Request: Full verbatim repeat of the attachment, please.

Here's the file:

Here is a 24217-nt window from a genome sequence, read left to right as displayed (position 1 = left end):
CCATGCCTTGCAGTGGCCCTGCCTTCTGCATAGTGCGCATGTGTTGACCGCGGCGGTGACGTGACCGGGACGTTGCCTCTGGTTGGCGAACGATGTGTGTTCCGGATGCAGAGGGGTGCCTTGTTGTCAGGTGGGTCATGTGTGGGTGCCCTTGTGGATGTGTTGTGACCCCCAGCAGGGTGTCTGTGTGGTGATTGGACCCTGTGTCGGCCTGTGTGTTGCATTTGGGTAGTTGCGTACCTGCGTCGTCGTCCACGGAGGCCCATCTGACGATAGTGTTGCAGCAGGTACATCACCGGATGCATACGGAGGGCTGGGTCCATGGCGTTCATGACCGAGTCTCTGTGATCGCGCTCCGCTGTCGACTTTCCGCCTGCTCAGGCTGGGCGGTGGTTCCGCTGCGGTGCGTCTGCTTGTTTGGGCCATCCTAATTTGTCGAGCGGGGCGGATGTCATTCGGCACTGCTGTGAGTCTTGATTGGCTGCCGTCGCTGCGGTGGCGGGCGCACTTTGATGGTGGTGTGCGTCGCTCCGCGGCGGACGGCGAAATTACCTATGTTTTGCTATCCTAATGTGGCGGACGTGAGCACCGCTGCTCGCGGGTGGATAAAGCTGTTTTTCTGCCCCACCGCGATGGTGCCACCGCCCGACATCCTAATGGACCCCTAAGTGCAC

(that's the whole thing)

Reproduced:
Here is a 24217-nt window from a genome sequence, read left to right as displayed (position 1 = left end):
CCATGCCTTGCAGTGGCCCTGCCTTCTGCATAGTGCGCATGTGTTGACCGCGGCGGTGACGTGACCGGGACGTTGCCTCTGGTTGGCGAACGATGTGTGTTCCGGATGCAGAGGGGTGCCTTGTTGTCAGGTGGGTCATGTGTGGGTGCCCTTGTGGATGTGTTGTGACCCCCAGCAGGGTGTCTGTGTGGTGATTGGACCCTGTGTCGGCCTGTGTGTTGCATTTGGGTAGTTGCGTACCTGCGTCGTCGTCCACGGAGGCCCATCTGACGATAGTGTTGCAGCAGGTACATCACCGGATGCATACGGAGGGCTGGGTCCATGGCGTTCATGACCGAGTCTCTGTGATCGCGCTCCGCTGTCGACTTTCCGCCTGCTCAGGCTGGGCGGTGGTTCCGCTGCGGTGCGTCTGCTTGTTTGGGCCATCCTAATTTGTCGAGCGGGGCGGATGTCATTCGGCACTGCTGTGAGTCTTGATTGGCTGCCGTCGCTGCGGTGGCGGGCGCACTTTGATGGTGGTGTGCGTCGCTCCGCGGCGGACGGCGAAATTACCTATGTTTTGCTATCCTAATGTGGCGGACGTGAGCACCGCTGCTCGCGGGTGGATAAAGCTGTTTTTCTGCCCCACCGCGATGGTGCCACCGCCCGACATCCTAATGGACCCCTAAGTGCAC